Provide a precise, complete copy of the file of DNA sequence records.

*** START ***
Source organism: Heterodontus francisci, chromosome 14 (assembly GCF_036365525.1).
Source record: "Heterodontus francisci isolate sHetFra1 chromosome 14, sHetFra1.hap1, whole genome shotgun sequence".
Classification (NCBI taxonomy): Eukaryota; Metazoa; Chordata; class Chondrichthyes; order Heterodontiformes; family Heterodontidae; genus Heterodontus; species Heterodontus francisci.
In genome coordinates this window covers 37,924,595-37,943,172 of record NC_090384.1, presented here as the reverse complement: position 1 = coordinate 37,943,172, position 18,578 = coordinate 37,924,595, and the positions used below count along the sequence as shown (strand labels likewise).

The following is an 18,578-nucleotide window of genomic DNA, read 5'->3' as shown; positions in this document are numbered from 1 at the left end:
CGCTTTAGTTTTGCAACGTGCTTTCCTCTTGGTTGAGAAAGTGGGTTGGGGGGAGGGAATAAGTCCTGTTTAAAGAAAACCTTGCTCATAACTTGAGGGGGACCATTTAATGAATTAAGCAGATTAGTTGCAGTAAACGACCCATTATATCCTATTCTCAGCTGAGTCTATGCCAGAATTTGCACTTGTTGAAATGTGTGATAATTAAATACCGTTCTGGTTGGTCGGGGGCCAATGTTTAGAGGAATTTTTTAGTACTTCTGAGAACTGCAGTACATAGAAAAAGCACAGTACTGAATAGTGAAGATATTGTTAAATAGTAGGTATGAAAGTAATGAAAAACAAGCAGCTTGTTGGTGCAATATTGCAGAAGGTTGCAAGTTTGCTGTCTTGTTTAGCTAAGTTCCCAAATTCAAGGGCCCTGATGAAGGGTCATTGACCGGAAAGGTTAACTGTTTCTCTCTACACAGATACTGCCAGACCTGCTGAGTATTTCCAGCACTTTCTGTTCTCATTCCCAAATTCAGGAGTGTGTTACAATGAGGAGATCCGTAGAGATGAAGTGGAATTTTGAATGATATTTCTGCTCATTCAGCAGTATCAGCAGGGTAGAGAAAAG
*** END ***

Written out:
Source organism: Heterodontus francisci, chromosome 14 (assembly GCF_036365525.1).
Source record: "Heterodontus francisci isolate sHetFra1 chromosome 14, sHetFra1.hap1, whole genome shotgun sequence".
Classification (NCBI taxonomy): Eukaryota; Metazoa; Chordata; class Chondrichthyes; order Heterodontiformes; family Heterodontidae; genus Heterodontus; species Heterodontus francisci.
In genome coordinates this window covers 37,924,595-37,943,172 of record NC_090384.1, presented here as the reverse complement: position 1 = coordinate 37,943,172, position 18,578 = coordinate 37,924,595, and the positions used below count along the sequence as shown (strand labels likewise).

The following is an 18,578-nucleotide window of genomic DNA, read 5'->3' as shown; positions in this document are numbered from 1 at the left end:
CGCTTTAGTTTTGCAACGTGCTTTCCTCTTGGTTGAGAAAGTGGGTTGGGGGGAGGGAATAAGTCCTGTTTAAAGAAAACCTTGCTCATAACTTGAGGGGGACCATTTAATGAATTAAGCAGATTAGTTGCAGTAAACGACCCATTATATCCTATTCTCAGCTGAGTCTATGCCAGAATTTGCACTTGTTGAAATGTGTGATAATTAAATACCGTTCTGGTTGGTCGGGGGCCAATGTTTAGAGGAATTTTTTAGTACTTCTGAGAACTGCAGTACATAGAAAAAGCACAGTACTGAATAGTGAAGATATTGTTAAATAGTAGGTATGAAAGTAATGAAAAACAAGCAGCTTGTTGGTGCAATATTGCAGAAGGTTGCAAGTTTGCTGTCTTGTTTAGCTAAGTTCCCAAATTCAAGGGCCCTGATGAAGGGTCATTGACCGGAAAGGTTAACTGTTTCTCTCTACACAGATACTGCCAGACCTGCTGAGTATTTCCAGCACTTTCTGTTCTCATTCCCAAATTCAGGAGTGTGTTACAATGAGGAGATCCGTAGAGATGAAGTGGAATTTTGAATGATATTTCTGCTCATTCAGCAGTATCAGCAGGGTAGAGAAAAG